What about that steak you like to eat at your favorite restaurant. It can cost 15 time more than a fast-food burger. Does it have 15 times the food value? ...well maybe that was a bad example.

Jeff and Brian:

Easy guys!

I do get it. In fact, I may own more customs than either of you. Might enjoy them more, too. Regardless, we're all friends and who owns more knives doesn't matter.

One question - where's your limit? Is it 20x the price, 40x - would that still work for you? What about watches? Would you spend $10,000 on a mechanical watch that is less accurate than an a Casio. I wear one. Do "you get that?"

I'm simply curious about the price differential given the vast improvement in production knives (and blade forumites opinion). Thus, one may purchase the knife not because its 20% better, but because of "intangibles." Just like a fine watch. Right?
What we're talking about here are intangibles. Something well made and elegantly done is always worth more than the "standard" but cheaper alternative. Perhaps they will both perform for a while, but which will hold its value better? Which will fetch a better resale/auction price? Does the sum involved in a higher price always equal the total value of the parts? Not usually. Then again, such a calculus is rarely made in this world. If it were there would be one knife in each category we would all covet at the expense of others.

I think the primary question is does the end user get the satisfaction of believing they have done better for themselves by going for the upmarket item? You bet. You might not get better representation from a lawyer costing $300/hour than one costing $150 per, but you sleep easier at night if you have the ability to pay the freight. Any of my Macintoshes are easily worth $500 per machine to me rather than having to deal with the ordeal that is Windows on a daily basis. I think a Sebenza is worth every penny over a Gerber Gator at one sixth the price point. The same premium goes for any Porsche over any Chevrolet car, inclucing the Corvette.

Quality is both objective and subjective. It is also worth a premium, just as excellent service is worth a generous tip or a premium price, and excellent service is something else you get with a custom blade if you choose wisely.

You can talk about money or you can talk about value, but only rarely are cheap and value properly in the same sentence. Expensive and value more often then not go hand in hand when one is talking about an item that will be seeing everyday use.

Please don't take me wrong, there is a threshold where expense and quality diverge again. Then we are talking ostentation. A Bently is a fine automobile, but it isn't worth what they are asking for it, because many comparable cars do its job more functionally and more elegantly at a better value, any one of which would be an equally satsifying choice. On the other hand, at the fourth basecamp on Mt. Everest I want that seemingly overpriced Bibler Bombshelter, which all of a sudden would seem inexpensive in that environment rather than any one of a hundred decent tents I could name. I believe knives are closer to that calculation than they are analogous to cars. What do you want in your hand if all of the chips are down and you find yourself in a survival situation? Go and pick your folder, your fixed blade, and your multitool on that basis and you will find yourself checking out customs or highest end factory products.

IMHO, there are precious few truly satisfying knives at a price point below $100 in the fixed blade or folder categories. It may be a cliche, but oftentimes you really do get what you pay for. It is too late to find out whether saving a few bucks was really worth it when everything is on the line.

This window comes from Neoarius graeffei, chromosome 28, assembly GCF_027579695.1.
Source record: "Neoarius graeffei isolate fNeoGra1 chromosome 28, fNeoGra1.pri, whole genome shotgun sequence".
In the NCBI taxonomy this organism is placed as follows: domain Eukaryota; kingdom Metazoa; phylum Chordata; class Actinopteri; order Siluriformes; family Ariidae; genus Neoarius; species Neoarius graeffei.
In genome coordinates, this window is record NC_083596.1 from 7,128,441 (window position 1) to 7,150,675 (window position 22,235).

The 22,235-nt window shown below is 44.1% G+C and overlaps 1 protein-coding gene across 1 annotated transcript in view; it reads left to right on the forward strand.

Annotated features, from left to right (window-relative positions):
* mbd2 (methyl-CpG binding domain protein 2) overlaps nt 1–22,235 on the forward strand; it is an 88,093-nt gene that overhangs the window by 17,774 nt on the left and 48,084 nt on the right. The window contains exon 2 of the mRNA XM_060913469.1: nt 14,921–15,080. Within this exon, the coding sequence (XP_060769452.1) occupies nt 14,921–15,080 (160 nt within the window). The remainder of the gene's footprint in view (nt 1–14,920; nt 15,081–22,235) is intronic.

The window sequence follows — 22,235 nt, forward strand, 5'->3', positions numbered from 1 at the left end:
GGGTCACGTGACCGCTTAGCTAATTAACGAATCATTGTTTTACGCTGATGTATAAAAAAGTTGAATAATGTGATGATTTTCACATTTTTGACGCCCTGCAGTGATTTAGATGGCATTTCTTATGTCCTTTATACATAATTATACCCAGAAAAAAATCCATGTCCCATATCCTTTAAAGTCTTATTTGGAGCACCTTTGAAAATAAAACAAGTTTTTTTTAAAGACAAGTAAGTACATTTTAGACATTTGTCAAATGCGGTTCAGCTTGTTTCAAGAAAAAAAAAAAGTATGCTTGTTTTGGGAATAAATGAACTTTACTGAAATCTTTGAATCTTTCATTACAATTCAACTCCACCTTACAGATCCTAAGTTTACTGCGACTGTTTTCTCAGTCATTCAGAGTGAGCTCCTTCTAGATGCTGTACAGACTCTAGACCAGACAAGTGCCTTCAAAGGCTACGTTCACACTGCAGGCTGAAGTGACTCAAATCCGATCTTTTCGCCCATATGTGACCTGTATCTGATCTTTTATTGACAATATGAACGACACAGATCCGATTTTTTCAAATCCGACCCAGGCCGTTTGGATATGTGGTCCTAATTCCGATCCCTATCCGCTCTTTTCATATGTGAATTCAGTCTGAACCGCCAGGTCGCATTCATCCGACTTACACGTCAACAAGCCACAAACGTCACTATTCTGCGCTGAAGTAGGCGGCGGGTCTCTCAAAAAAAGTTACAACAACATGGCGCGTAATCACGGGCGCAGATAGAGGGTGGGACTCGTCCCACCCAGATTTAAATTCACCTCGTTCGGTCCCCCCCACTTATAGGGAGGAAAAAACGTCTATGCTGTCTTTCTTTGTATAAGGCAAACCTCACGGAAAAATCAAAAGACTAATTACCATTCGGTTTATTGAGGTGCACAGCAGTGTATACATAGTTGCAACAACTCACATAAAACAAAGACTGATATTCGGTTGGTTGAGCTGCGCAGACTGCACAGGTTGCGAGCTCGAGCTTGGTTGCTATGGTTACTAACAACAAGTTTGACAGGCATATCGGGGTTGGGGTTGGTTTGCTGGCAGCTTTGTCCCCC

IMHO, someone who is a serious user of knives and not merely a hobbyist, will at worst be able to count all of their knives on their fingers and toes. Why? 1) Because the original purchases were carefully thought out and researched. 2) Anything ultimately found wanting has been sold off to raise cash for more adequate replacements. I have no room in my safe for a knife or multitool I do not trust completely, whatever it cost, (Range: $25-450 and primary reason I do not have an MD TUSK or ATAK at the moment) Thanks Cliff!

[This message has been edited by lawdog (edited 14 September 1999).]
Like lawdog says...it's subjective too. Unless the knife is a very good investment ... better than stocks/bonds, etc., then my practical limit is about $500. I just can't afford the art knife, but I do like 'em. I see this limit as the most I would pay for a knife and still use it (if that makes any sense). So, I may not be considered a high-end collector since I stop at about 5-times. Maybe we should call this Akula's postulate.

I don't buy customs primarly because of intangible reasons, I buy them because I can get a better knife. Now how much I am willing to pay is basically how ever much free money I have. A knife will give me pleasure in using it, as any fine tool will, for a long time. I can go to the store, rent a movie, get something to eat and drink and pay $20. That is only a couple of hours entertainment. I can get years from a knife.

How much better performance can you get? Lots but it of course depends on the custom maker. Some do production models that you have had nothing to do with - these will not get you much beyond a non-custom work. However if you have a maker that works with you then you will end up with something very different. The blade geometry, steel, temper and handle ergonomics should be made to suit your needs. Once you do this then you will never ask "why custom?" ever again.

I recently bought two custom and two production fixed blades for about the same price of $ 90.00. I did not pay much (they are all small blades) so I did not expect much.

In my case those production knives were much better - especially the finish of the knives.

Lawdog, Jeff, Cliff, et al:

Very well said.

(1) The car will depreciate!

(2) I like the sound of "Akula's postulate!"

(3) Cliff - thanks for responding. Great analogy.

Hey Akula,

Not to be picky, but somethings of value, even cars, can appreciate. Wine, fine art, old swords, baseball cards, etc., all readily leap to mind.